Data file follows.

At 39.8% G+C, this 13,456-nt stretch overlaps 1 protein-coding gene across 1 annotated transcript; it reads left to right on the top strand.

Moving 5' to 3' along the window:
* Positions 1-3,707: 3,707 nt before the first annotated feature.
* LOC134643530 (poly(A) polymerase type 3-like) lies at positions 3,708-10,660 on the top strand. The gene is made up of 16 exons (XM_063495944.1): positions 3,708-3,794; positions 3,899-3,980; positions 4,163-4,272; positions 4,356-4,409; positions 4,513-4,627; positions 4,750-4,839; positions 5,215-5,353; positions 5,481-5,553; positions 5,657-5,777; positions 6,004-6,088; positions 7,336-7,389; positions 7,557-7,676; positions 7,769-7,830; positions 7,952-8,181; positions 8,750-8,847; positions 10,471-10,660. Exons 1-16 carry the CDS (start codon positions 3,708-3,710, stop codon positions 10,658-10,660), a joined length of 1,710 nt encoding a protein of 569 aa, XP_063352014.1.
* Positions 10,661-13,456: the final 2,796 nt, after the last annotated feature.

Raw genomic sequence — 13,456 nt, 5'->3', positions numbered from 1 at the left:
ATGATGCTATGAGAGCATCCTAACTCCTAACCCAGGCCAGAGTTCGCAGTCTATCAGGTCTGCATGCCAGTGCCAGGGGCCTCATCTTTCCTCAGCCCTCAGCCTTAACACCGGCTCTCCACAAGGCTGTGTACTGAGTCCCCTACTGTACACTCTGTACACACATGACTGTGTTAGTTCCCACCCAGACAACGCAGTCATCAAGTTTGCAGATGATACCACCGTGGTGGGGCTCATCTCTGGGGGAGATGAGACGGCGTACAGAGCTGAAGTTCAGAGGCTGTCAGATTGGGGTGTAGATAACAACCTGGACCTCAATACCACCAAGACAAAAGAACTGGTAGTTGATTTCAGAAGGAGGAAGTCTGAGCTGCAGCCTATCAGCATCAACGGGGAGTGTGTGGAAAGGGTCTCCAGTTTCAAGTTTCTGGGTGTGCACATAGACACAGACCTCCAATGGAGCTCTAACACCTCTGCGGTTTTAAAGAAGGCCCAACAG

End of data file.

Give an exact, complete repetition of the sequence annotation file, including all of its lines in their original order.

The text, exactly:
At 39.8% G+C, this 13,456-nt stretch overlaps 1 protein-coding gene across 1 annotated transcript; it reads left to right on the top strand.

Moving 5' to 3' along the window:
* Positions 1-3,707: 3,707 nt before the first annotated feature.
* LOC134643530 (poly(A) polymerase type 3-like) lies at positions 3,708-10,660 on the top strand. The gene is made up of 16 exons (XM_063495944.1): positions 3,708-3,794; positions 3,899-3,980; positions 4,163-4,272; positions 4,356-4,409; positions 4,513-4,627; positions 4,750-4,839; positions 5,215-5,353; positions 5,481-5,553; positions 5,657-5,777; positions 6,004-6,088; positions 7,336-7,389; positions 7,557-7,676; positions 7,769-7,830; positions 7,952-8,181; positions 8,750-8,847; positions 10,471-10,660. Exons 1-16 carry the CDS (start codon positions 3,708-3,710, stop codon positions 10,658-10,660), a joined length of 1,710 nt encoding a protein of 569 aa, XP_063352014.1.
* Positions 10,661-13,456: the final 2,796 nt, after the last annotated feature.

Raw genomic sequence — 13,456 nt, 5'->3', positions numbered from 1 at the left:
ATGATGCTATGAGAGCATCCTAACTCCTAACCCAGGCCAGAGTTCGCAGTCTATCAGGTCTGCATGCCAGTGCCAGGGGCCTCATCTTTCCTCAGCCCTCAGCCTTAACACCGGCTCTCCACAAGGCTGTGTACTGAGTCCCCTACTGTACACTCTGTACACACATGACTGTGTTAGTTCCCACCCAGACAACGCAGTCATCAAGTTTGCAGATGATACCACCGTGGTGGGGCTCATCTCTGGGGGAGATGAGACGGCGTACAGAGCTGAAGTTCAGAGGCTGTCAGATTGGGGTGTAGATAACAACCTGGACCTCAATACCACCAAGACAAAAGAACTGGTAGTTGATTTCAGAAGGAGGAAGTCTGAGCTGCAGCCTATCAGCATCAACGGGGAGTGTGTGGAAAGGGTCTCCAGTTTCAAGTTTCTGGGTGTGCACATAGACACAGACCTCCAATGGAGCTCTAACACCTCTGCGGTTTTAAAGAAGGCCCAACAG